Programmers have used them since years but I hope that people who are not programmers will start to understand how they work and what benefits you can enjoy using a distributed version control system in a corporate environment.

I use a system called Git both for private activities and for my work in a corporate environment. Although Git was created for programming projects, most of the activities where I use it, are not related to programming but more for documentation.

The distributed nature of Git works well from the backup point of view because of the distribution of project data to the project members workstations and their remote repositories.

Other features that is beneficial is the consistency check of the data. It has saved my ass a few times.

We also use Git because of it's ability to track changes in a set of files. This is useful for tracking changes to parameters in machines in production. It also make it easy to check that machines doing the same job is set up the same way. We also use it for tracking of statistical production data.

The only downside with Git is that it can be difficult for non programmers to read the documentation that is available. Another problem is the amount of documentation... where shall I start? It depends on your level.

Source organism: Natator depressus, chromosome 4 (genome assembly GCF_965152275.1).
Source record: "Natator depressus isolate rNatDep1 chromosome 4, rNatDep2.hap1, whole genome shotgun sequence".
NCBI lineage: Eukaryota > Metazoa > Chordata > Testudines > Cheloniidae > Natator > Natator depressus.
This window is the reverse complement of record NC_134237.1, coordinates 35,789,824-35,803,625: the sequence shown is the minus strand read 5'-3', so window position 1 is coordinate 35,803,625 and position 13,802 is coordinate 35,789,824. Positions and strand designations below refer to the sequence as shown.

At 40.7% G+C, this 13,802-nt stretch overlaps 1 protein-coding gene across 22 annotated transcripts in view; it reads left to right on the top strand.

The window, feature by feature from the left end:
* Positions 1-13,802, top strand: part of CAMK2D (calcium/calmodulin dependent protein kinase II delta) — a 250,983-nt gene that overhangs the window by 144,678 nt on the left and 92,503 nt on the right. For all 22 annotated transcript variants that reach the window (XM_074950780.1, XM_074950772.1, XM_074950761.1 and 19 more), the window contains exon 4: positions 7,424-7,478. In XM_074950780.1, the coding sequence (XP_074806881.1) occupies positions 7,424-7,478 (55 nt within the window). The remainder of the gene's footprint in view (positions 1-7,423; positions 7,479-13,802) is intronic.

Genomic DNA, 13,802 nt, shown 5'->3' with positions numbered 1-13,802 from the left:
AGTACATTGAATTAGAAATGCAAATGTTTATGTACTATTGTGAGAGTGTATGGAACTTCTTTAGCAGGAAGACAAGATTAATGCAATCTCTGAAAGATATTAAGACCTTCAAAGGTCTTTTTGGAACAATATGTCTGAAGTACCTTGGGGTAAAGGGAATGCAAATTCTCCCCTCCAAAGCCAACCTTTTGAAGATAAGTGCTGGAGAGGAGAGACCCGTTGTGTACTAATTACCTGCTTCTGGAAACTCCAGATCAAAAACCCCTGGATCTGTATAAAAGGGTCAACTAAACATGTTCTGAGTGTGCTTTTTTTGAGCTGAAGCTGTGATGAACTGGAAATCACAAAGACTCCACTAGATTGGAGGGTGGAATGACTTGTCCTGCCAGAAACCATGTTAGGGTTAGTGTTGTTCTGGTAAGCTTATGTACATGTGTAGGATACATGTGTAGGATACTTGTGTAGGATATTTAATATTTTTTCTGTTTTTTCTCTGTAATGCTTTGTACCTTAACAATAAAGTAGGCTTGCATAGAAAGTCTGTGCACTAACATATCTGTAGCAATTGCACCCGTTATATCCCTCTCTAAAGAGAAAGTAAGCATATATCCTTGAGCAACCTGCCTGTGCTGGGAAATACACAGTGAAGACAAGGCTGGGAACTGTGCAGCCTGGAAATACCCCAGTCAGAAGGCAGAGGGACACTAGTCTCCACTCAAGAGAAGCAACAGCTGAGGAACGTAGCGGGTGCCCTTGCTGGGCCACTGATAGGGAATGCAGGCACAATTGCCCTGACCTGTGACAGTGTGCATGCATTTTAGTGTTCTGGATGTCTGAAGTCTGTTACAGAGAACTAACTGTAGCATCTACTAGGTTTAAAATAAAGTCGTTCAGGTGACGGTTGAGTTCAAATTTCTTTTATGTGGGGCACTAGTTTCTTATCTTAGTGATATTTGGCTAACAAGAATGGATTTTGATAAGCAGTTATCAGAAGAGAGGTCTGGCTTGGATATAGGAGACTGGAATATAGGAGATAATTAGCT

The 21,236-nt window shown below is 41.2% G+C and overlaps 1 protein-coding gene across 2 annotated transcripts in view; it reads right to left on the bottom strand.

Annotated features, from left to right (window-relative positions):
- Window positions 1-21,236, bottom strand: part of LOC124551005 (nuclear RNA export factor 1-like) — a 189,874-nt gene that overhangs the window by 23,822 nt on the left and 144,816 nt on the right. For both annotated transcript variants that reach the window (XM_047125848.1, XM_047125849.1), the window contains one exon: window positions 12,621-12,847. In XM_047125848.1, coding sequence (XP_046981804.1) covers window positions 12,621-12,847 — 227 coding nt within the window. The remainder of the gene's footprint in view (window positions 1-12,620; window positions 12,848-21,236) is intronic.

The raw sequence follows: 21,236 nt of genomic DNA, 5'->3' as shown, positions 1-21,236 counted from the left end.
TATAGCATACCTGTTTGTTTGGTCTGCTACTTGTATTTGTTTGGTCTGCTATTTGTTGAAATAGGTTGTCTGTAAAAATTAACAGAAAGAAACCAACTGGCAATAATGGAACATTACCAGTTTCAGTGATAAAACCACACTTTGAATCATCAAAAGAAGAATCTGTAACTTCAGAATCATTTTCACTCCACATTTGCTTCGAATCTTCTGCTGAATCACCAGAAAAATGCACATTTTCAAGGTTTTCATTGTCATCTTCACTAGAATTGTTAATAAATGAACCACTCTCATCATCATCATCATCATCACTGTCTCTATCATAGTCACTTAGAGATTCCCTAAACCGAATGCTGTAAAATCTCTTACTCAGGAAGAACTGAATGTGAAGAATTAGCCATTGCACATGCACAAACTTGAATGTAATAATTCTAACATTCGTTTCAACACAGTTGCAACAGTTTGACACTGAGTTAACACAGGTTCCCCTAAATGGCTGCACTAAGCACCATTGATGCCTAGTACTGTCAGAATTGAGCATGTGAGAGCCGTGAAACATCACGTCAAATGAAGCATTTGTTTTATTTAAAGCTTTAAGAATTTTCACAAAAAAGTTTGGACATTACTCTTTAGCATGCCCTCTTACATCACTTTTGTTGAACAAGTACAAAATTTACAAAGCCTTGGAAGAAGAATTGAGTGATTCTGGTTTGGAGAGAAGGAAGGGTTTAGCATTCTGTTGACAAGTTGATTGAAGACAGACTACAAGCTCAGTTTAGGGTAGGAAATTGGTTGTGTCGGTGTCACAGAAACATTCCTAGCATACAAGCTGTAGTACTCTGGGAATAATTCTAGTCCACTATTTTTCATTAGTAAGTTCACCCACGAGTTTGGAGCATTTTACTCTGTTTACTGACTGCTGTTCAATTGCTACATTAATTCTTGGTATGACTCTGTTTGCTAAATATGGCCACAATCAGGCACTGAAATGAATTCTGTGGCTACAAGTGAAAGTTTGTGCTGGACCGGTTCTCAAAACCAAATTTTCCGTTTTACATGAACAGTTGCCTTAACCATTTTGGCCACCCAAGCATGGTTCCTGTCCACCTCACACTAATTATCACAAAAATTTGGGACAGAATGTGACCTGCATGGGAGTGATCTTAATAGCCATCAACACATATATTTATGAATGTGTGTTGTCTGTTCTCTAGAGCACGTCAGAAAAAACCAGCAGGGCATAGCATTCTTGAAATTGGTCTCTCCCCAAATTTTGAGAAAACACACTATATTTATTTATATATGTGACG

Martin

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What OS are you running?

QUOTE As i need to extract from my back up drive to an external hard drive

What exactly does this mean? Do you want to copy the backup from the internal "E" drive to an external usb/firewire/eSATA hard drive?

Do you want to be able to restore the entire drive using the backup software, or do you simply want to backup files and be able to restore them individually?

I'm using a free version of Macrium Reflect which backs up entire disks/partitions and can restore them using a boot CD, or you can mount the backup image (to a drive letter) and restore individual files using Windows Explorer.

Macrium Reflect FREE Edition - Information and download

The free version does everything you need to do. The full version has extra features that a business may need.

For backing up individual files only, such as your Documents folder, etc., the built in Backup software in Windows should do okay, depending on which version of Windows you're using.

Its not a free software... Look for this if they say it is free

The Free Software Definition - GNU Project - Free Software Foundation (FSF)